Do Dating Reality Shows Like ‘The Ultimatum’ Really Benefit Couples or Is It All About Netflix?

Do Dating Reality Shows Like ‘The Ultimatum’ Really Benefit Couples or Is It All About Netflix?

Netflix struck gold with the dating reality shows on its platform. When the pod dating show Love is Blind came out back in 2020 people were attracted to the unique premise of couples dating in pods. Then came along its successor, The Ultimatum on Netflix where couples swap partners and test their bond. It sure is giving the viewers plenty of drama to sink their teeth in and is no doubt entertaining. But what about the couples on the show? Does this experience bring changes to their lives and relationships in a positive way? Let’s find out. 

Are dating shows benefitting couples really?

Although Love is Blind and The Ultimatum on Netflix are marketed as social experiments but they are anything but that. In actual experiments, participants sign ethics applications and are made aware of the risks involved. But these Tv shows fall short of that. According to relationship science, these experiments are nonsense. The shows sensationalize the lives of the already vulnerable couples. Case in point, Jake and April’s split after their appearance on The Ultimatum. Rae and Zay grow more toxic together and lastly, Nathan proposed to Lauren out of sheer jealousy. Their chances of a stable future together are slim. According to Research, a partner feels the greatest sense of validation when his or her significant other makes an effort in their relationship. But in The Ultimatum, the creators are making them swap partners and issue an ultimatum to their partners.

Are dating shows problematic?

Villainizing real personalities and lack of self-awareness are a few of the problematic aspects of the dating show on Netflix.

Although some contestants don’t need evil editing like Love is Blind’s Shake, Shaina, Shayne, or The Ultimatum’s Colby or Nathan. But in a way, these dating shows encourage the fans to send hate comments to these individuals.

The shows are sending the wrong message to an impressionable audience – one can find love and marry in a few weeks. It blurs the lines between fake and reality. Marriage is a lifetime commitment. One cannot arrive at such a decision in a matter of a few weeks, but the couples on Netflix’s dating shows do. While some couples do end up finding love, most end their relationship on a sour note. 

Not only that but Netflix had invited criticism for lack of body diversity on Love is Blind and quite recently the streamer received heat for ageism on The Ultimatum. Moreover, both the shows don’t have a single LGBTQ member as a cast. 

How much does Netflix benefit from couples participating in the dating shows?

Netflix will keep producing these dating shows because it brings the numbers for them. Even if the shows are unauthentic and toxic individuals populate the show, viewers love the melodrama. This is reflected in Nielsen’s streaming chart which revealed Love is Blind occupying the #4 spot. It accumulated 998 million watch hours. The giant success of the show spawned a Brazilian and Japanese spin-off. Its producer Chris Coelen also brought The Ultimatum while they wait for season 3.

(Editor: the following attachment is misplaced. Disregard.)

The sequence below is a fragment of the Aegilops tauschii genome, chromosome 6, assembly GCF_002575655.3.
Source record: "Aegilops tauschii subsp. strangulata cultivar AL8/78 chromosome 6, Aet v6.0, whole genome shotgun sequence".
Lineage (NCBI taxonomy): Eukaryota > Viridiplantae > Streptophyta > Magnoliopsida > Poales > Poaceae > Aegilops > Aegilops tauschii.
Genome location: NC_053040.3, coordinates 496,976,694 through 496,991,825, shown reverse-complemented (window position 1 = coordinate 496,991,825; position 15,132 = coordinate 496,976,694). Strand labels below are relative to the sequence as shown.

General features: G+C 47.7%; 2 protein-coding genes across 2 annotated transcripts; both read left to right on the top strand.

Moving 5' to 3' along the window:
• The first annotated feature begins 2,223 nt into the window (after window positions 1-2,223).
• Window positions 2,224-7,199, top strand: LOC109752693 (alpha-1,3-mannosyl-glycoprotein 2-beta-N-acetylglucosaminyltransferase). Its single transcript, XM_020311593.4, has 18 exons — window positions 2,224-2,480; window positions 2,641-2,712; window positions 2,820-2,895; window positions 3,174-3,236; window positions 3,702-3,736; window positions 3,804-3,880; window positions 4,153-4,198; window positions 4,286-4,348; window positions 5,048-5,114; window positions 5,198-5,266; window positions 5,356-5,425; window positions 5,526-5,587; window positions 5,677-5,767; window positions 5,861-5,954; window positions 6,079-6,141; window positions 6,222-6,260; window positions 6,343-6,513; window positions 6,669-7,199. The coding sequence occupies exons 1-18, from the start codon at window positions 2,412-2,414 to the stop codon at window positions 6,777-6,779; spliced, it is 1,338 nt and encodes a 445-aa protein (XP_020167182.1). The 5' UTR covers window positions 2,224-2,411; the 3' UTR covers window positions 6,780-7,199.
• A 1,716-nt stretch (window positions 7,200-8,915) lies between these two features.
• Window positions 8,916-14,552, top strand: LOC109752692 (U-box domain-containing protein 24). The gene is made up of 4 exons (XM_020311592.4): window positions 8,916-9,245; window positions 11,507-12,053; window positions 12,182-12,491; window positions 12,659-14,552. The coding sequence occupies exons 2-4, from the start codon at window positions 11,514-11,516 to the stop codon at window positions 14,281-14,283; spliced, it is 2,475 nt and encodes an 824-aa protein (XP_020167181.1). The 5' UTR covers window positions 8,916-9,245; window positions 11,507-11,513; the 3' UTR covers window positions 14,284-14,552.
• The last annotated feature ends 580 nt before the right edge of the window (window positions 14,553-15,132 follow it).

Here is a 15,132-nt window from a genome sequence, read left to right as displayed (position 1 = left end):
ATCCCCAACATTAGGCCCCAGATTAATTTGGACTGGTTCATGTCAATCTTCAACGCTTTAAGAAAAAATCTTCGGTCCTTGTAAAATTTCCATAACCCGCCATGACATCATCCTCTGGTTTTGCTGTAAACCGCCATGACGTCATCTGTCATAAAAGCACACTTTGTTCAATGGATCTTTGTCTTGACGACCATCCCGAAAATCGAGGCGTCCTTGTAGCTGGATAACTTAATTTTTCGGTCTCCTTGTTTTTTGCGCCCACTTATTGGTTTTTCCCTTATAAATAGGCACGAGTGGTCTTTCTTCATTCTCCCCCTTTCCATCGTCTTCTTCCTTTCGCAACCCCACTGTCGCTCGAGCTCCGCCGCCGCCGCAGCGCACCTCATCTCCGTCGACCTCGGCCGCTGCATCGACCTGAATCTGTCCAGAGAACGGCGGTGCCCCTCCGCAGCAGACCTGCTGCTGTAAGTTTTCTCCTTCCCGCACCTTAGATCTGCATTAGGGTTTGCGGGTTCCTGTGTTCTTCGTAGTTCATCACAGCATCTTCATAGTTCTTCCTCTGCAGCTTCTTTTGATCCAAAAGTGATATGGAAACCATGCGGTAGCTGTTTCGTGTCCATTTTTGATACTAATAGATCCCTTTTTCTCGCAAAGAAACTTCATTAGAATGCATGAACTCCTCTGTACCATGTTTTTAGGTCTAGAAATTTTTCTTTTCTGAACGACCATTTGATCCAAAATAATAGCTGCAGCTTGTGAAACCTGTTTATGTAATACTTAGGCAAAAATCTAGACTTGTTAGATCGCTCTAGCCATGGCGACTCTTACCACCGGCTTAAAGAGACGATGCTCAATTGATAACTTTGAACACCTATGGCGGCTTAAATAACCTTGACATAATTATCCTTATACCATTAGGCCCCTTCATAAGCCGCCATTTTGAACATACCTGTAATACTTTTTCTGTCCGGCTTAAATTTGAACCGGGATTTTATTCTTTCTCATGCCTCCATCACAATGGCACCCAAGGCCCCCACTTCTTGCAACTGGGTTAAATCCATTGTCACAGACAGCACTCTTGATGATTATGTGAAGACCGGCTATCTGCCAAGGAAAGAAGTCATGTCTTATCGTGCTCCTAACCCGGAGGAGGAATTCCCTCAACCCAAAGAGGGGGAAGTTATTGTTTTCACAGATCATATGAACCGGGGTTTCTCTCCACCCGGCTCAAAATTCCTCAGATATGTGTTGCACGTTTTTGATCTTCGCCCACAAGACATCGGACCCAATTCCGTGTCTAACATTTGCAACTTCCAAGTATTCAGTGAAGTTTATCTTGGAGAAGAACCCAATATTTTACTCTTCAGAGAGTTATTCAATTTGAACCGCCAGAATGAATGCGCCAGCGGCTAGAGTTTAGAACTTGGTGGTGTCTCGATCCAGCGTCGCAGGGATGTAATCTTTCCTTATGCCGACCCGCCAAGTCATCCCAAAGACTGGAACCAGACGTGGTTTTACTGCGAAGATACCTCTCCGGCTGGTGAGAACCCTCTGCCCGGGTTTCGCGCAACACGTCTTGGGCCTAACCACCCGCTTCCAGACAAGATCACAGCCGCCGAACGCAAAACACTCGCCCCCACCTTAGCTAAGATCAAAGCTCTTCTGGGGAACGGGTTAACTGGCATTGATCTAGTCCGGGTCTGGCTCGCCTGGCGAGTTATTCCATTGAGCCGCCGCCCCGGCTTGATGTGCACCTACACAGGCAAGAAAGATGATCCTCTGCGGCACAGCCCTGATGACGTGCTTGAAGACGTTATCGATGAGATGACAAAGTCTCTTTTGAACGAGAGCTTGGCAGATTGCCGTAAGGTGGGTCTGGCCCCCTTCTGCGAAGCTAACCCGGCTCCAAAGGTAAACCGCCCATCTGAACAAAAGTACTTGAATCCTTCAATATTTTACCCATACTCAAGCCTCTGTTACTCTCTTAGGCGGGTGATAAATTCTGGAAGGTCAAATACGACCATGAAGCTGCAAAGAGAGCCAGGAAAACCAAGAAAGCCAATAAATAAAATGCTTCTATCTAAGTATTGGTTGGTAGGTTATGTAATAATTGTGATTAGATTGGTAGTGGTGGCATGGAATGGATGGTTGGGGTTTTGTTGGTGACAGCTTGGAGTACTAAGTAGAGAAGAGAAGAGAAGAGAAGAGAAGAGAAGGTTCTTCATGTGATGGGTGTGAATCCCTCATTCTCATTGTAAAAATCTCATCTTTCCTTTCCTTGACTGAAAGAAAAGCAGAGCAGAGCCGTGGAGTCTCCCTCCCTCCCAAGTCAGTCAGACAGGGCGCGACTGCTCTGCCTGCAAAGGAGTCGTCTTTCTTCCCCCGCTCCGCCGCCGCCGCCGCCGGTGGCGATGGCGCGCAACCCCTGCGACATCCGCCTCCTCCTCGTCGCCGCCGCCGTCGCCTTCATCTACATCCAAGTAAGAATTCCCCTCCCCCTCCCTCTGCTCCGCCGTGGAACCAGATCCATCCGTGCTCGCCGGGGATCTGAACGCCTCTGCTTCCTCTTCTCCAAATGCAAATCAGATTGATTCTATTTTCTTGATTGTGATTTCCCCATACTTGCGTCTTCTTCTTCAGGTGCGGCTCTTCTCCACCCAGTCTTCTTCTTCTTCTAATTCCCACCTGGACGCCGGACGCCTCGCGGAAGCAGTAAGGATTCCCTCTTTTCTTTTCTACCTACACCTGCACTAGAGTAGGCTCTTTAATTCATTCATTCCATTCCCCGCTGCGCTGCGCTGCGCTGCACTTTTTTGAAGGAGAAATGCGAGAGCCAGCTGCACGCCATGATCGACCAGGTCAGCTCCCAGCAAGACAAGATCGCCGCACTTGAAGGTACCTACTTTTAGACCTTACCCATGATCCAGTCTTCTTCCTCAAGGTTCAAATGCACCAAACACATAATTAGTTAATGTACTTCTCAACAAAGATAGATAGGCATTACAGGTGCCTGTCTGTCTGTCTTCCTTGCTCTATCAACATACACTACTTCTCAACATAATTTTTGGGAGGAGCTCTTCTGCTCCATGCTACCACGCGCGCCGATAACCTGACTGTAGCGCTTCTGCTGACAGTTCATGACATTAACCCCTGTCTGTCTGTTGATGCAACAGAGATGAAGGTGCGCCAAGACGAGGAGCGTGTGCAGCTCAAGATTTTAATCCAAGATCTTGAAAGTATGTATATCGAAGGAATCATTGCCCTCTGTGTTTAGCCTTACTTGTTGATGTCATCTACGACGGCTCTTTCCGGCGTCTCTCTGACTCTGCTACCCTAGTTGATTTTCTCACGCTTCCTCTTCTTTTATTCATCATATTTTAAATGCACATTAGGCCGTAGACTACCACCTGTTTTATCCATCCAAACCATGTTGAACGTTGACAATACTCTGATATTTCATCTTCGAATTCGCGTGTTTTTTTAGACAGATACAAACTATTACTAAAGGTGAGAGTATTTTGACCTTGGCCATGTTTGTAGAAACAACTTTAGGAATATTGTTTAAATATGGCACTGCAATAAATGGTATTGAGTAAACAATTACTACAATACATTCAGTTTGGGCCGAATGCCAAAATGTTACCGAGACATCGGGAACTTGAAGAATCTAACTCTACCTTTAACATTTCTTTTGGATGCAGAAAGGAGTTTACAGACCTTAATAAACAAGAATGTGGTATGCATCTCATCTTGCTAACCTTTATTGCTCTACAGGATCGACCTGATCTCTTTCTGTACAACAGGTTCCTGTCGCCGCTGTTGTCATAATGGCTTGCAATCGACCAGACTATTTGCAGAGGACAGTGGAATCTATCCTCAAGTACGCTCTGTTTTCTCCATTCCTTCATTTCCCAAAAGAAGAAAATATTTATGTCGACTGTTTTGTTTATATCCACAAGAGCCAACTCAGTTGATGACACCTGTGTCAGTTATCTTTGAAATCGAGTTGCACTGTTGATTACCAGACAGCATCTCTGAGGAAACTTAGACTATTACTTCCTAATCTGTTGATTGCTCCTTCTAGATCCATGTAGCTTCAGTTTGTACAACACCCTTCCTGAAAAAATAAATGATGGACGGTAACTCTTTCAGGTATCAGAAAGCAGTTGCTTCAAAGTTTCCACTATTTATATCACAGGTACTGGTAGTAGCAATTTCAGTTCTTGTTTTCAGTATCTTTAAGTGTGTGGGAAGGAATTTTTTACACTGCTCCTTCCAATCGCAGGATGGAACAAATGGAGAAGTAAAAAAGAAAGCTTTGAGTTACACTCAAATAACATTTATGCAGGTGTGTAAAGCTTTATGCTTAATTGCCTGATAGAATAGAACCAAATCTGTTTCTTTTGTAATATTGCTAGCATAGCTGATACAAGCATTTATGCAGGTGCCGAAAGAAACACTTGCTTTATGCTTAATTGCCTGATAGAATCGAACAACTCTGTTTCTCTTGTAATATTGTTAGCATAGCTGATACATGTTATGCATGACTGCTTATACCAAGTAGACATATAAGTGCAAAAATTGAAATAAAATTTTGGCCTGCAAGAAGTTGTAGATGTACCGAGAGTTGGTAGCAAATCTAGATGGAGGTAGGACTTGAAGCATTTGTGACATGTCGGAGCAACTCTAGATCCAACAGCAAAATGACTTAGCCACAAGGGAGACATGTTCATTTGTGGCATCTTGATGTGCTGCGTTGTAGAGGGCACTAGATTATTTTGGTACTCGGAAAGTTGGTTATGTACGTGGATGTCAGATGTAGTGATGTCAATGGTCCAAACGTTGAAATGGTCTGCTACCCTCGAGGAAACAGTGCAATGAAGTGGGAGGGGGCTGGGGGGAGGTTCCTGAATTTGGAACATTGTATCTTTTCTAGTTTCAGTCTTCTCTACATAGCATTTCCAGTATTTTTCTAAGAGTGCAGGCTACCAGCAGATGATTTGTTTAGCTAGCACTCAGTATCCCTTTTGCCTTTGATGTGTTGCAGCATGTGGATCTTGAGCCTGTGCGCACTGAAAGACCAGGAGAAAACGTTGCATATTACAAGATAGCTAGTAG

Do dating shows teach a lesson?

For some of the contestants, the experience was transformational for them. For Love is Blind’s Deepti Vempati, it helped her realize her worth and not settle for anything less. As for Shake, he has somewhat mellowed down after his widely controversial opinion and behavior on the pod dating show.

On the other hand, it has helped Rae Williams to discover her own sexuality. She ended things with Zay after they got physical on the show. Meanwhile, the trial marriage concept helped Hunter get over his commitment issue with Alexis.  

Psychologists’ and dating expert’s views on Netflix’s dating shows

Media psychologist June Wilson says, “The programs take you off to a fantasy suite with roses and Champagne.” They give viewers an escape and make them feel things. 

We see many different personality characteristics and relationship archetypes displayed on these shows, viewers often find people they can relate to,” says relationship researcher and coach Marisa T. Cohen, Ph.D., CPLC. 

Viren Swami, a social psychology professor at Anglia Ruskin University calls these shows “nonsense”. Looks matter and it’s impossible to take it out of the equation. 

There is this commonsensical notion that people who care a lot about physical appearance are shallow, or they’re investing in the wrong thing. But in reality, romantic relationships are based, partly at least, on the fact that we find other people physically attractive.”

Case in point, everyone is attractive on these dating shows. Even dating guru Charly Lester agrees, “I do think it just helps that most of them are probably at the upper end of the attractiveness spectrum anyway.” According to her, it’s possible to find love on dating shows if you are committed. 

We can conclude that dating shows are genuinely toxic and do not represent reality. With so much going on around the world, such shows stir hate among the audience. Various forums and discussions focus on an individual’s perspective and how they act. The Ultimatum on Netflix is a perfect example of how the streaming giant will churn out ridiculous concepts. Moreover, it is also about how the contestants are willingly participating in such shows without thinking about the repercussions.

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